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One swallow does not make a summer

At the start of the winter, it might seem strange to write about swallows and summers, especially when we have just had the news that 21,700 older people died of cold related illness last year. That wasn’t 21,700 people. It was ten times that number because over the last 10 years, an average of over 26,000 have died each winter. You might be tempted to think that these deaths would have happened anyway and that they are ‘just brought forward’ by the cold of winter. But all the evidence tells us that this is not the case. Every single death is unnecessary, avoidable, preventable. For any other preventable cause of death this would be a national scandal. There would be outcry, protest, even outrage. And even more so when we know that this has been going on for over 150 years, since 1841 when the then registrar general, William Farr (who also happened to be Florence Nightingale’s statistician) first recorded an excess of winter deaths over the summer. A conservative estimate tells us that this amounts to an all-time, truly shocking total of over some 3 million deaths.

For the last 30 years there has been a debate about cause but the evidence shows that the over-riding reason for these deaths is the personal exposure of the individual to cold temperatures. This cause was first revealed by Curwen’s ‘regression model’ in 1997 when he showed that there were three factors most associated with excess winter deaths. These factors were secular trend (roughly equating to improvements in standard of living); influenza (only in epidemic years) and temperature. Of these three, the most strongly associated was temperature. Experts in physiology have now shown how exposure to cold contributes to the main causes of death, notably heart attack, strokes (caused by clotting) and respiratory illnesses. Interestingly, there is the paradox that although cold temperatures are the major cause, the colder countries of the world show much less winter mortality than in the British Isles. This is explainable in terms of our behaviour to cold. In Britain, there is little respect for its potential lethality. Even a casual comparison of the behaviour I have seen in Canada (where no-one ventures out from their superbly insulated homes without adequate clothing) with the UK (where it is common to see light clothing in the winter) reveals this to be the case. And in Yakutsk, the coldest city in the world, there is no excess winter mortality. It would be true to say that the Siberian body is kept at tropical temperatures inside the home and out.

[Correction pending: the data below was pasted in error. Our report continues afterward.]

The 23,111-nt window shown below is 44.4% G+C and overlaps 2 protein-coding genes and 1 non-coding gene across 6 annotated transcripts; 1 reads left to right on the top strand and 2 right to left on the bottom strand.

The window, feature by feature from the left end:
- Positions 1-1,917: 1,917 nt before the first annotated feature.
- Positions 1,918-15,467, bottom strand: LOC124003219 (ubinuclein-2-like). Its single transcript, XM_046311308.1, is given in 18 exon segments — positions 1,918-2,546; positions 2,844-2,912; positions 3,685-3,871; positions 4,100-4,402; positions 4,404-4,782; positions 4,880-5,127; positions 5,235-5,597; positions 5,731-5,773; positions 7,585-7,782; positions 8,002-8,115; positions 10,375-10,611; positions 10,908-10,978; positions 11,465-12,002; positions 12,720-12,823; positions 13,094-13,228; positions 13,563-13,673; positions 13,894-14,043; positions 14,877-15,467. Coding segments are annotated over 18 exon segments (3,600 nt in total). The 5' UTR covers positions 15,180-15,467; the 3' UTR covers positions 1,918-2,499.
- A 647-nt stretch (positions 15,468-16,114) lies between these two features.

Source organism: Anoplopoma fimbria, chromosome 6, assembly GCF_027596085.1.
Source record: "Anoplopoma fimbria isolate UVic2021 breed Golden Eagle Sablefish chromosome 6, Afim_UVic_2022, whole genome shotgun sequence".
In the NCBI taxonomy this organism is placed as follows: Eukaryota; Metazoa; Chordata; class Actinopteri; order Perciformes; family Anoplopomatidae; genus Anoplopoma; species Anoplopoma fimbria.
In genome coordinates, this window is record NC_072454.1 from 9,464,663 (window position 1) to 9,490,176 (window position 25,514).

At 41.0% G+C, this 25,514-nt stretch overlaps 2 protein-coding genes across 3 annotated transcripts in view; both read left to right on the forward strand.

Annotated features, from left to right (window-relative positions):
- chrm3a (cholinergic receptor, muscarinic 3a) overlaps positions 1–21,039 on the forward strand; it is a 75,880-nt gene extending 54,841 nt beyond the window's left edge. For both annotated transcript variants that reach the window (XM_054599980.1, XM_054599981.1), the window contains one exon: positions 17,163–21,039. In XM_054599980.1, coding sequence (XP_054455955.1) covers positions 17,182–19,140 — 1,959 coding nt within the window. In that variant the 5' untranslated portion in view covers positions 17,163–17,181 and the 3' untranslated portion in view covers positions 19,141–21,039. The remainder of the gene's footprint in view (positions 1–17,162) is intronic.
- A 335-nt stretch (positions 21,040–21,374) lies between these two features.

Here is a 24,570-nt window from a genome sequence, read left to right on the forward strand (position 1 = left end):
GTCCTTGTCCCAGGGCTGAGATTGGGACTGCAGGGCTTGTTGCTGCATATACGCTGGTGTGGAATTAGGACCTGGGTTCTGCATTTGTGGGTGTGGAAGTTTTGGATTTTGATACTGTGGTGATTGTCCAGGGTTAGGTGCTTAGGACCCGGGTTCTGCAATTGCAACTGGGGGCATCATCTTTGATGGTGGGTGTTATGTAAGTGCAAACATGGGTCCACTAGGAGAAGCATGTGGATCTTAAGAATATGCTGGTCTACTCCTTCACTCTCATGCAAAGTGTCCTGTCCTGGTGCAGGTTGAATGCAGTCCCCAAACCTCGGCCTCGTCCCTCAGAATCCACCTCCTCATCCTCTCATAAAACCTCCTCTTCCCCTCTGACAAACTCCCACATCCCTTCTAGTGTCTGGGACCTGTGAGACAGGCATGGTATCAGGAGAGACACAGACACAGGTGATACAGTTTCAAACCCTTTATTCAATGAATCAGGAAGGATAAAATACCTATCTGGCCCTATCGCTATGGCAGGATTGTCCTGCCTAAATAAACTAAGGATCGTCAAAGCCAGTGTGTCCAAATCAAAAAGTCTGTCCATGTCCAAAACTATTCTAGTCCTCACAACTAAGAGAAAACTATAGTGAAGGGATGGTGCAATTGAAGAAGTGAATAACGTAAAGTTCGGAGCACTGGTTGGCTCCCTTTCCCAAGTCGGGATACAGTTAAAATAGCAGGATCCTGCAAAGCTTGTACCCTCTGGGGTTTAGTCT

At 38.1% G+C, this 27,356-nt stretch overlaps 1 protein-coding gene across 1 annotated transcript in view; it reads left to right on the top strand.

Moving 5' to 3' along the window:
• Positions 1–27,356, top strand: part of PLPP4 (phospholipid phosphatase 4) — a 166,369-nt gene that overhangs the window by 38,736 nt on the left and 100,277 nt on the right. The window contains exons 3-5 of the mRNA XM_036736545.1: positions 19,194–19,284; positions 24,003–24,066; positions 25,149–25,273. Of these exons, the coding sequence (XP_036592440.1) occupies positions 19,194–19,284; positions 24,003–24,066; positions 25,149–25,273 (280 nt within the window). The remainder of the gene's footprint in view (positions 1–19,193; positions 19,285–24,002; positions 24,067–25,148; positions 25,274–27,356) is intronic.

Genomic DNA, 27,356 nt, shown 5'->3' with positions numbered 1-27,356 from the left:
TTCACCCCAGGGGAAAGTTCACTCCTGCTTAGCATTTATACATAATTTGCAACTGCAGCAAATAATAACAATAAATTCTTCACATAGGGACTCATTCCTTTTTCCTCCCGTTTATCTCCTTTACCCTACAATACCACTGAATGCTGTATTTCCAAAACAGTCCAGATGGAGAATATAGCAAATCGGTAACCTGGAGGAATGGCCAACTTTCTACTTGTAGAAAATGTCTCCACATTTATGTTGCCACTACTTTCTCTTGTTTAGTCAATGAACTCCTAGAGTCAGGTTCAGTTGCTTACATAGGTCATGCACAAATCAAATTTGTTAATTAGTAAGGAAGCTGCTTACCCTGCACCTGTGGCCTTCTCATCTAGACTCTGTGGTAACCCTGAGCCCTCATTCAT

But it is not all bad news. Over the last 50 years there has been a steady decline in the number of winter deaths. Partly this may be explained by the improvement in indoor temperatures and some would say outdoor ones too. So much so that it has been argued that all we have to do is wait and we shall see an end to winter deaths as an unlikely benefit of global warming. And that brings me to the swallow. A paper published in the American Journal of Epidemiology makes the case of the declining vulnerability of the population to cold in the UK. One paper, as we say in science, does not make a paradigm. My knowledge of climate, physiology and ageing leads me to believe that we cannot make the assumption that the phenomenon of winter deaths will just taper away. And there is a disturbing but almost hidden nuance in the latest figures which gives us cause for concern. Though there has been an 8% decline in all age winter deaths and a 3% decline in deaths over 65, there has been a 1% increase in deaths over 75 and a 7% increase in those over 85 – the fastest two segments of our ageing population. And this in a relatively mild winter.

That is why Age UK will continue to campaign for public health measures to address the cold and misery that many older people endure in the UK winter, at a time where fuel poverty is on the increase and the proportion of the oldest old, the most vulnerable in society, is rising.

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